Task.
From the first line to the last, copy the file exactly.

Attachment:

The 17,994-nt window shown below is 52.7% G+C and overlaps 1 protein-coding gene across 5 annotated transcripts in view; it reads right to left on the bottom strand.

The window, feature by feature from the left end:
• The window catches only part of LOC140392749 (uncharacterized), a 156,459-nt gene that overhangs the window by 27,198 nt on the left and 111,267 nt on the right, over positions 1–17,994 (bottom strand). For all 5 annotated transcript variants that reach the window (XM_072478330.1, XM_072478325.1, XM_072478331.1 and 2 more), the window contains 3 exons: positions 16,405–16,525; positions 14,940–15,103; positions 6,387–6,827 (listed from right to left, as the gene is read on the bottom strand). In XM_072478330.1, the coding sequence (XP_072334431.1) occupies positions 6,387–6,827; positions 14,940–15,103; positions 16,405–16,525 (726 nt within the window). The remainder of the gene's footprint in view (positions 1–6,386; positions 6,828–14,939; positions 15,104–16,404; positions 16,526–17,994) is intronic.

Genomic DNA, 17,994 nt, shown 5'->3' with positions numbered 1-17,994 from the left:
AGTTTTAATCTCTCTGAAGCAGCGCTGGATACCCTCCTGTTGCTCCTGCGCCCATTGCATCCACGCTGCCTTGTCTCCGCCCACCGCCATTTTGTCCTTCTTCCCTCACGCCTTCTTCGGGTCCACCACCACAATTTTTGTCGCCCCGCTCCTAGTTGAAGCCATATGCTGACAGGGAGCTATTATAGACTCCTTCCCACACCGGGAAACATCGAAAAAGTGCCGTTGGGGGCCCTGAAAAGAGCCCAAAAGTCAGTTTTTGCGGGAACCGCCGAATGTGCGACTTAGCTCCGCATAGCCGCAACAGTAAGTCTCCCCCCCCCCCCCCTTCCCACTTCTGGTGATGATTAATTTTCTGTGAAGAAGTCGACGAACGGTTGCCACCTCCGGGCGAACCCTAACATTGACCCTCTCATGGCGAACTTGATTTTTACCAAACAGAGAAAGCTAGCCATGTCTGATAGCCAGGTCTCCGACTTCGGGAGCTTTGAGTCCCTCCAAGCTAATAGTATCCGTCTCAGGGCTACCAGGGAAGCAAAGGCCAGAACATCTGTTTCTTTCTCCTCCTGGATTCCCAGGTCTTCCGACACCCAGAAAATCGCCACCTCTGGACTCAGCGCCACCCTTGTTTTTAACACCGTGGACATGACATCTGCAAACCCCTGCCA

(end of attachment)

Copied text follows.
The 17,994-nt window shown below is 52.7% G+C and overlaps 1 protein-coding gene across 5 annotated transcripts in view; it reads right to left on the bottom strand.

The window, feature by feature from the left end:
• The window catches only part of LOC140392749 (uncharacterized), a 156,459-nt gene that overhangs the window by 27,198 nt on the left and 111,267 nt on the right, over positions 1–17,994 (bottom strand). For all 5 annotated transcript variants that reach the window (XM_072478330.1, XM_072478325.1, XM_072478331.1 and 2 more), the window contains 3 exons: positions 16,405–16,525; positions 14,940–15,103; positions 6,387–6,827 (listed from right to left, as the gene is read on the bottom strand). In XM_072478330.1, the coding sequence (XP_072334431.1) occupies positions 6,387–6,827; positions 14,940–15,103; positions 16,405–16,525 (726 nt within the window). The remainder of the gene's footprint in view (positions 1–6,386; positions 6,828–14,939; positions 15,104–16,404; positions 16,526–17,994) is intronic.

Genomic DNA, 17,994 nt, shown 5'->3' with positions numbered 1-17,994 from the left:
AGTTTTAATCTCTCTGAAGCAGCGCTGGATACCCTCCTGTTGCTCCTGCGCCCATTGCATCCACGCTGCCTTGTCTCCGCCCACCGCCATTTTGTCCTTCTTCCCTCACGCCTTCTTCGGGTCCACCACCACAATTTTTGTCGCCCCGCTCCTAGTTGAAGCCATATGCTGACAGGGAGCTATTATAGACTCCTTCCCACACCGGGAAACATCGAAAAAGTGCCGTTGGGGGCCCTGAAAAGAGCCCAAAAGTCAGTTTTTGCGGGAACCGCCGAATGTGCGACTTAGCTCCGCATAGCCGCAACAGTAAGTCTCCCCCCCCCCCCCCTTCCCACTTCTGGTGATGATTAATTTTCTGTGAAGAAGTCGACGAACGGTTGCCACCTCCGGGCGAACCCTAACATTGACCCTCTCATGGCGAACTTGATTTTTACCAAACAGAGAAAGCTAGCCATGTCTGATAGCCAGGTCTCCGACTTCGGGAGCTTTGAGTCCCTCCAAGCTAATAGTATCCGTCTCAGGGCTACCAGGGAAGCAAAGGCCAGAACATCTGTTTCTTTCTCCTCCTGGATTCCCAGGTCTTCCGACACCCAGAAAATCGCCACCTCTGGACTCAGCGCCACCCTTGTTTTTAACACCGTGGACATGACATCTGCAAACCCCTGCCA